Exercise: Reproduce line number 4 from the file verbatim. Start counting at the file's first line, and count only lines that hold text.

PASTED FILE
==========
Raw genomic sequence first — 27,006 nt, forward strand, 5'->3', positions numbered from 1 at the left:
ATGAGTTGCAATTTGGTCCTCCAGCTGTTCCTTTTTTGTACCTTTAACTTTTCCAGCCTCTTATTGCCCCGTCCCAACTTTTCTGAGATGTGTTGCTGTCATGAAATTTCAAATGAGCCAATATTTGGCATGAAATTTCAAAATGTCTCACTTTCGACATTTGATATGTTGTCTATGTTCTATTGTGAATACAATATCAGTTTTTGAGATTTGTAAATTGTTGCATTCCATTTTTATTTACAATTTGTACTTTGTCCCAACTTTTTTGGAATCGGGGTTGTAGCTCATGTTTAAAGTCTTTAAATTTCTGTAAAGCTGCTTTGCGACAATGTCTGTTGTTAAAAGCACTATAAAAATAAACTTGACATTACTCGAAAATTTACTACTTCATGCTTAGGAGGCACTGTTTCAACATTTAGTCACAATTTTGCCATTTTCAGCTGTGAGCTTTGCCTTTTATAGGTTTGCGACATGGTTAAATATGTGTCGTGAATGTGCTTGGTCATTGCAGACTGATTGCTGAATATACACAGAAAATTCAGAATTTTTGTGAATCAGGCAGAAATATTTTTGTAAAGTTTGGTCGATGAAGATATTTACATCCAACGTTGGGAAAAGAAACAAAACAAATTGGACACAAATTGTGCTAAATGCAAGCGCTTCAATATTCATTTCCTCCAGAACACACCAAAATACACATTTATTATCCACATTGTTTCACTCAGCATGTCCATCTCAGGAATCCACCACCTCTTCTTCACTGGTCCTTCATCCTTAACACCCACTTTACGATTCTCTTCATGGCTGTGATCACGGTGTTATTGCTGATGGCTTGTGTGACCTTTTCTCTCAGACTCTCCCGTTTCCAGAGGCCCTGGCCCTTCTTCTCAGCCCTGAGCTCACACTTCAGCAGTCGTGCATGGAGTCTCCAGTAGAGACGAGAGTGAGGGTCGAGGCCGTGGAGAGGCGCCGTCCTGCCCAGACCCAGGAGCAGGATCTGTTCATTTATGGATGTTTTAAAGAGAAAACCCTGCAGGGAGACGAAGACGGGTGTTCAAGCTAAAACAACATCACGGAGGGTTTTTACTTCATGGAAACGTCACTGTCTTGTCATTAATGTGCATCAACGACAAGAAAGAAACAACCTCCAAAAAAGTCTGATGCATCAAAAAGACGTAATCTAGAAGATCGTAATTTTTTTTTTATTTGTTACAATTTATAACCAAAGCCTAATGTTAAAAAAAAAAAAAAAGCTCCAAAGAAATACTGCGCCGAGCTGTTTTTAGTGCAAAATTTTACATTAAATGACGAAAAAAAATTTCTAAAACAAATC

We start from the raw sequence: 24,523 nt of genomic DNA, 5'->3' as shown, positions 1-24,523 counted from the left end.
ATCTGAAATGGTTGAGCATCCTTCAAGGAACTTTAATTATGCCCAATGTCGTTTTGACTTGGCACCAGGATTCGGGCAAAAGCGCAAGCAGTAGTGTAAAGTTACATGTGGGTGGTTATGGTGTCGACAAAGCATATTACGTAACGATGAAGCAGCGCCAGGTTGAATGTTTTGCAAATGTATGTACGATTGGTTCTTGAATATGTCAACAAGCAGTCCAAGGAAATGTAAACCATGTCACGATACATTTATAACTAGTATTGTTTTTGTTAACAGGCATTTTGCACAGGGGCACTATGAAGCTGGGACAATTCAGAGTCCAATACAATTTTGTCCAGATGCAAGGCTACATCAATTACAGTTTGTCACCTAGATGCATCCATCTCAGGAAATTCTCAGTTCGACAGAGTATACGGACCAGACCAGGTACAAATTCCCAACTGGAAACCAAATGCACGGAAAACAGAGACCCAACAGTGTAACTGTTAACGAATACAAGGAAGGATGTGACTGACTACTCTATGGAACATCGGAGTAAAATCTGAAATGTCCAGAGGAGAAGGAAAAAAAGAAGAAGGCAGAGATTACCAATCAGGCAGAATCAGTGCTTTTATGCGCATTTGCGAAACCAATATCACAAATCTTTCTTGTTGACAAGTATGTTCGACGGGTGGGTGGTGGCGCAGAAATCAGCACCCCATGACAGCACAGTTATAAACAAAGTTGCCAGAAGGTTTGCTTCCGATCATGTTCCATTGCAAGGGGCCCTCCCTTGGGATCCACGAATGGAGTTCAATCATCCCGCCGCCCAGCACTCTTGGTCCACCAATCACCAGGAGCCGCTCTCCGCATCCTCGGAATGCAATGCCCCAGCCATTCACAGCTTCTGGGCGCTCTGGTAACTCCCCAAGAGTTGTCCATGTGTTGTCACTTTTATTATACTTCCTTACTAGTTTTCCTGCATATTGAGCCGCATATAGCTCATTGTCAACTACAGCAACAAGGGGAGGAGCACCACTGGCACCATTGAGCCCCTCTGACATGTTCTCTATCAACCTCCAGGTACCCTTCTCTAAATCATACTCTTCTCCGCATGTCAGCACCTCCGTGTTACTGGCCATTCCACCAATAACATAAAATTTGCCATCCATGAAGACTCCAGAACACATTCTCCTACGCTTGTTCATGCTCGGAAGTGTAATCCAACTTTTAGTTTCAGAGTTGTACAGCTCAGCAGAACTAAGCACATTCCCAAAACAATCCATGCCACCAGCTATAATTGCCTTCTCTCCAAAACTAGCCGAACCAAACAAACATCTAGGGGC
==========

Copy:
ATCTGAAATGGTTGAGCATCCTTCAAGGAACTTTAATTATGCCCAATGTCGTTTTGACTTGGCACCAGGATTCGGGCAAAAGCGCAAGCAGTAGTGTAAAGTTACATGTGGGTGGTTATGGTGTCGACAAAGCATATTACGTAACGATGAAGCAGCGCCAGGTTGAATGTTTTGCAAATGTATGTACGATTGGTTCTTGAATATGTCAACAAGCAGTCCAAGGAAATGTAAACCATGTCACGATACATTTATAACTAGTATTGTTTTTGTTAACAGGCATTTTGCACAGGGGCACTATGAAGCTGGGACAATTCAGAGTCCAATACAATTTTGTCCAGATGCAAGGCTACATCAATTACAGTTTGTCACCTAGATGCATCCATCTCAGGAAATTCTCAGTTCGACAGAGTATACGGACCAGACCAGGTACAAATTCCCAACTGGAAACCAAATGCACGGAAAACAGAGACCCAACAGTGTAACTGTTAACGAATACAAGGAAGGATGTGACTGACTACTCTATGGAACATCGGAGTAAAATCTGAAATGTCCAGAGGAGAAGGAAAAAAAGAAGAAGGCAGAGATTACCAATCAGGCAGAATCAGTGCTTTTATGCGCATTTGCGAAACCAATATCACAAATCTTTCTTGTTGACAAGTATGTTCGACGGGTGGGTGGTGGCGCAGAAATCAGCACCCCATGACAGCACAGTTATAAACAAAGTTGCCAGAAGGTTTGCTTCCGATCATGTTCCATTGCAAGGGGCCCTCCCTTGGGATCCACGAATGGAGTTCAATCATCCCGCCGCCCAGCACTCTTGGTCCACCAATCACCAGGAGCCGCTCTCCGCATCCTCGGAATGCAATGCCCCAGCCATTCACAGCTTCTGGGCGCTCTGGTAACTCCCCAAGAGTTGTCCATGTGTTGTCACTTTTATTATACTTCCTTACTAGTTTTCCTGCATATTGAGCCGCATATAGCTCATTGTCAACTACAGCAACAAGGGGAGGAGCACCACTGGCACCATTGAGCCCCTCTGACATGTTCTCTATCAACCTCCAGGTACCCTTCTCTAAATCATACTCTTCTCCGCATGTCAGCACCTCCGTGTTACTGGCCATTCCACCAATAACATAAAATTTGCCATCCATGAAGACTCCAGAACACATTCTCCTACGCTTGTTCATGCTCGGAAGTGTAATCCAACTTTTAGTTTCAGAGTTGTACAGCTCAGCAGAACTAAGCACATTCCCAAAACAATCCATGCCACCAGCTATAATTGCCTTCTCTCCAAAACTAGCCGAACCAAACAAACATCTAGGGGC